Milwaukee’s First Protected Bike Lanes
Two bridges receive special infrastructure for bicyclists.
Normally Friday Photos is all about bricks and mortar, but this week we’re taking a detour to something that is simply paint and plastic.
The city is installing protected bicycle lanes on the E. North Ave. and E. Locust St. bridges. The lanes include a striped section that creates more space between bikes and cars, as well as plastic barriers. The plastic barriers aren’t enough to stop a car if hit, but are a highly visible barrier between the two lanes.
The lanes will be welcomed by cyclists, who will now be separated from motorists speeding over the bridges. In addition, vehicle speeds will be reduced because both bridges will go from two vehicle lanes in each direction to one. The change will put the bridges in alignment with the nearby roadways that also include just one lane in each direction. The city is creating turn lanes at major intersections to avoid backups.
A Department of Public Works report indicates that one in five cars on the Locust Street bridge were measured going over 40 miles per hour. That means an average of two vehicles a minute fly by at more than 10 miles per hour over the speed limit.
A city fact sheet on the project states: “from 2012 to 2016, there were 221 crashes resulting in 80 injuries on E. Locust Street and 120 crashes resulting in 54 injuries on E. North Avenue, including 23 pedestrians and 23 bicyclists struck.”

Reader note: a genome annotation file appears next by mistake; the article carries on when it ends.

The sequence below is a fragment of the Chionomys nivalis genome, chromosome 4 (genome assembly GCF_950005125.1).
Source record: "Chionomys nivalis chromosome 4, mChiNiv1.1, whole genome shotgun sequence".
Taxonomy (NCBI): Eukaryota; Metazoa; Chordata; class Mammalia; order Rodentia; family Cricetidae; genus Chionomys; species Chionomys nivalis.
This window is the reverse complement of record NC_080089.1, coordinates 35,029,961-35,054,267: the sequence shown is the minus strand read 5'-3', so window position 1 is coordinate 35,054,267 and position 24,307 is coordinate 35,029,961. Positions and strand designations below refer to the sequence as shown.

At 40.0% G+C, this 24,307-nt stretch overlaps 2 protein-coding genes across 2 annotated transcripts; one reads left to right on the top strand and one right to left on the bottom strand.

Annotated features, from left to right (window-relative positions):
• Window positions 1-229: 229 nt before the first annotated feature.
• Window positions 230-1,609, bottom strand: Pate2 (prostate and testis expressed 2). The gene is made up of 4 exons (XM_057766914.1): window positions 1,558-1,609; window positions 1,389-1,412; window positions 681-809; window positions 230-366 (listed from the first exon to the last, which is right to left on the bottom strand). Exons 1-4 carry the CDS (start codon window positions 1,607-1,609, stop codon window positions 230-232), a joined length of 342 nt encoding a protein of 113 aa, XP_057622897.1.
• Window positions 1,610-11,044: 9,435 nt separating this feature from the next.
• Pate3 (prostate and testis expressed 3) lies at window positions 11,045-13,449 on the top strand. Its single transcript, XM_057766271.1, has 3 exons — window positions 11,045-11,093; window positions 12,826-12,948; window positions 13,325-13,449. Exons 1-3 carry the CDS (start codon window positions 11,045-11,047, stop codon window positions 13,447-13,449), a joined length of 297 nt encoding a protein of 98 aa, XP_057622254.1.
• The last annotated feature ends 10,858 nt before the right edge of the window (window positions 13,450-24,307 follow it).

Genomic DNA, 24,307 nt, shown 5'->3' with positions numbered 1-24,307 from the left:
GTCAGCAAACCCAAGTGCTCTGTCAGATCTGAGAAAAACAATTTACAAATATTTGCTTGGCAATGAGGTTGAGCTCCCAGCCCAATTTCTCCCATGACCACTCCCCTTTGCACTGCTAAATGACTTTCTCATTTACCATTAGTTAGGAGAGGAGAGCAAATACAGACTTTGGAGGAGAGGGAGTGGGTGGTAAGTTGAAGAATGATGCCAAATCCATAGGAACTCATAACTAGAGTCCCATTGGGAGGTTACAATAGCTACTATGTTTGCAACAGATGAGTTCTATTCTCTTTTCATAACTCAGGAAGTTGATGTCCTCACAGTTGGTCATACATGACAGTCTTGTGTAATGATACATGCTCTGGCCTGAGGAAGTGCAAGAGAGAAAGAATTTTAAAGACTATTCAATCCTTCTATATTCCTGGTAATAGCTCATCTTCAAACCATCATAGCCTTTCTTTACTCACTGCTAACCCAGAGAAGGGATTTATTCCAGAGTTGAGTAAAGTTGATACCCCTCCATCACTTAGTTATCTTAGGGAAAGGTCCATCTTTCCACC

The bridge reconfiguration is intended not only to be safer for cyclists, but also for pedestrians and motorists by reducing speeds and the number of lane changes required. The project has the support of area alderman Nik Kovac, who enthusiastically endorsed the project at a press conference in early June.
The North Avenue bike lanes are in place, while the Locust Street lanes are in the process of being installed. Lightly used parking lanes were removed on the North Avenue bridge to accommodate the project. Both projects include “road diets” or lane reductions on the roadway just beyond the bridge as well.
The project is the second time the city has experimented with separation for bicycle lanes. The first time was in 2011 when the city installed raised bike lanes on E. Bay St. in Bay View. Motorists (and snow plows) can still drive up onto the bicycle lane, but feel a bump and rumble if they do so.
The next step for the city will be expanding the quality of the lanes beyond the bridges. The safety of those lanes, especially on E. North Ave., effectively ends once you’re off the bridge.
Oh, and if you’re concerned about the large pothole in the eastbound bike lane on the North Ave. bridge, I’ve reported it. Let’s see how long it takes for the city to fix it. Until then, use caution as you approach the bridge.
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